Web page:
Tesla is masterful at building up suspense and excitement for their vehicles, starting years before they actually become available and the Tesla pickup truck is no exception. 

There's been tons of speculation, renderings, and predictions so far, and we haven't seen anything from Tesla yet except a cryptic image that was quickly flashed on the screen at the Model Y reveal earlier this year. 

In late July, Elon Musk tweeted that we'd most likely see the truck in 2-3 months time. Then, last month he tweeted "November most likely". Well, we're in November and still have no word on when the actual unveiling will take place. I for one am looking forward to seeing the upcoming truck offering from Freemont, and will definitely consider parking one in my driveway next to my Model 3 one day if all goes well.  

That said, pick-up trucks are not exactly in Tesla's wheelhouse. What could be the potential landmines out there that might cause the Tesla truck to not do as well as the electric cars they have released so far. Not that I'm expecting these things to happen, but it's worth looking at some of the things that could go wrong, as we wait for more information.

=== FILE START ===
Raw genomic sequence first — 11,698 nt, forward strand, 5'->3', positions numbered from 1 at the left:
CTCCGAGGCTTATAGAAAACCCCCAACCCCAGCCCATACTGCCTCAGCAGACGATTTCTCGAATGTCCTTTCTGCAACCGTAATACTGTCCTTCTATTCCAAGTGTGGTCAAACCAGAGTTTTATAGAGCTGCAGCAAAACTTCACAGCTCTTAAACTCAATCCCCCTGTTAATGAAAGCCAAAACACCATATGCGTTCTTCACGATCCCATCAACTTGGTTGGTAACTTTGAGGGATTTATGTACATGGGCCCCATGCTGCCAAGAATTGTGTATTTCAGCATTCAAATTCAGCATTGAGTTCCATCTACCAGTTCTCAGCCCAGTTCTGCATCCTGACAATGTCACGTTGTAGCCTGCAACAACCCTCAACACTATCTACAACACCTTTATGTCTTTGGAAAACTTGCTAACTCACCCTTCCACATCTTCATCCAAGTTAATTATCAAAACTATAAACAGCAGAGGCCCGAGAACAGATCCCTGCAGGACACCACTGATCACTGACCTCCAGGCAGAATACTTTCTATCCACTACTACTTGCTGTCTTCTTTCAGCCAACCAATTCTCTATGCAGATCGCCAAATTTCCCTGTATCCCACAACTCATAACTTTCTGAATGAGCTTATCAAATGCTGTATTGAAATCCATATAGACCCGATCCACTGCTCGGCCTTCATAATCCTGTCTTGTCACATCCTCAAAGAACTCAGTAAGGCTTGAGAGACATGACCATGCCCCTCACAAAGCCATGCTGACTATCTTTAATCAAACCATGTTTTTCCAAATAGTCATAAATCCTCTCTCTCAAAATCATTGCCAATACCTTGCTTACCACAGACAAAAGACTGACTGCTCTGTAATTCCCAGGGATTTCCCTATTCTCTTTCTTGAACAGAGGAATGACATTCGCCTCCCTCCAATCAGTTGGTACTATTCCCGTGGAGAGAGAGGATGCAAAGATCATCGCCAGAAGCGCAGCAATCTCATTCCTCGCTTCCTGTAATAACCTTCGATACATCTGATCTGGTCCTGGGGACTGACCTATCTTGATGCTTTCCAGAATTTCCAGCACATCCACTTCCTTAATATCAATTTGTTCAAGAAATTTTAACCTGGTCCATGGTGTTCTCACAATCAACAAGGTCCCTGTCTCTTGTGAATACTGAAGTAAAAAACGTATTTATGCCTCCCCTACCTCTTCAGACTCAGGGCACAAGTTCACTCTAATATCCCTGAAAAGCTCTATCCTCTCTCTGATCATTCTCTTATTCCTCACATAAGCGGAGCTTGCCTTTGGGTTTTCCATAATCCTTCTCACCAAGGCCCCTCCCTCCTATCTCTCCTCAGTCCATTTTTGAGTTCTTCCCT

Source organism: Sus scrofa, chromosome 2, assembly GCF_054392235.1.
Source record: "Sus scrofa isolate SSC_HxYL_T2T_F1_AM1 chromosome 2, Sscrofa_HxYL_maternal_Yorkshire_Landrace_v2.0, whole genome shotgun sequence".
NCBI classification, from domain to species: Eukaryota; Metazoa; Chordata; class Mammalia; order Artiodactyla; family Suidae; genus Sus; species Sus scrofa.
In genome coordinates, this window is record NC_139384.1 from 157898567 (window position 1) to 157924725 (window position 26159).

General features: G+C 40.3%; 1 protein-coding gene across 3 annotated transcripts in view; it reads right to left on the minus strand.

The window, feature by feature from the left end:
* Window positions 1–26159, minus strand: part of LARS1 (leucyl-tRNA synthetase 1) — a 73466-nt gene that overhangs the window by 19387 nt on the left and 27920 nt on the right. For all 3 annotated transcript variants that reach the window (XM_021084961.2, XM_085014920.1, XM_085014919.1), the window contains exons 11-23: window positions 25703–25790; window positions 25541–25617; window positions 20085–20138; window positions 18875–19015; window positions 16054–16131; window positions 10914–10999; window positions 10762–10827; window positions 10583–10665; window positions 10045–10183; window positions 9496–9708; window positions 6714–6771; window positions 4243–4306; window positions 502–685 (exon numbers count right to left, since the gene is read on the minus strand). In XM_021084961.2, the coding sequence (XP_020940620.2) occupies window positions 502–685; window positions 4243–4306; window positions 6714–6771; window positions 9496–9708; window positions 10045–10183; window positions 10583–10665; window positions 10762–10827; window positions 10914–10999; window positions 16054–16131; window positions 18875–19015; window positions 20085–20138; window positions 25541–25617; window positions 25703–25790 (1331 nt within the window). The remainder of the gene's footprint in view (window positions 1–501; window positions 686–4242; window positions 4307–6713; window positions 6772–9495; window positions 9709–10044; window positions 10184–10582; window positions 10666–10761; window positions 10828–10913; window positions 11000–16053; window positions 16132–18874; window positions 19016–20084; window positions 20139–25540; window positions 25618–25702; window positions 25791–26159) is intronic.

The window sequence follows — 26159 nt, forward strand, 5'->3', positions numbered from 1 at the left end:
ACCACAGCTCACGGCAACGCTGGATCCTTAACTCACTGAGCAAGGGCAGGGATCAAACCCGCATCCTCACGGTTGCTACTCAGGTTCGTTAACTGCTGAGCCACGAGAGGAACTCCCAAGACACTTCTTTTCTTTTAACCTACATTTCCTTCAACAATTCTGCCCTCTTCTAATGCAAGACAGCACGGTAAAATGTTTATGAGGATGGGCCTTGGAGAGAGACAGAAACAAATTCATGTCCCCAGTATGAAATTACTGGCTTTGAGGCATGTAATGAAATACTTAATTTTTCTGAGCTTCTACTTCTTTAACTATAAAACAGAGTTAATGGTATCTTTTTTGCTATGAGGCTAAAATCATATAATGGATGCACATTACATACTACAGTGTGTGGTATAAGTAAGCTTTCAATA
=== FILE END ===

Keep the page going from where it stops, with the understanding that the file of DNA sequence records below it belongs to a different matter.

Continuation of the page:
Here's a few of the things I think could potentially derail its success:

  • Tesla doesn't yet have widespread appeal in rural America where pickup trucks are a way of life. 
  • Pickup trucks don't sell well in Europe or China, and both markets that are currently important to Tesla.
  • Did Elon over-promise? The Tesla pick up is said to have a 400 to 500-mile range, and a towing capacity of 300,000 pounds. (The standard Ford F150 has 5,000 to 8,000 lbs of towing capacity to put that into perspective). All that and the starting price is supposed to be under $50k, with Elon recently saying “You should be able to buy a really great truck for $49k or less.”
  • Will pickup truck lovers go for the cyberpunk look that Elon has promised? 
  • Will it be a good "work truck", or is Tesla not going after that market? I think in order to really be successful, Tesla's truck should be a real truck that's capable of being used for work as well as being a daily on-road driver.
  • Will competitors like Rivian beat them to market and steal many of the early adopter sales? 

In the video above, I sit down with Alex Guberman of E For Electric for our weekly segment called "plugged In" to discuss what could possibly go wrong and cause Tesla's entry in the pick-up market to disappoint. Did we miss anything? What are some of the things you think could hurt the success of Tesla's truck?

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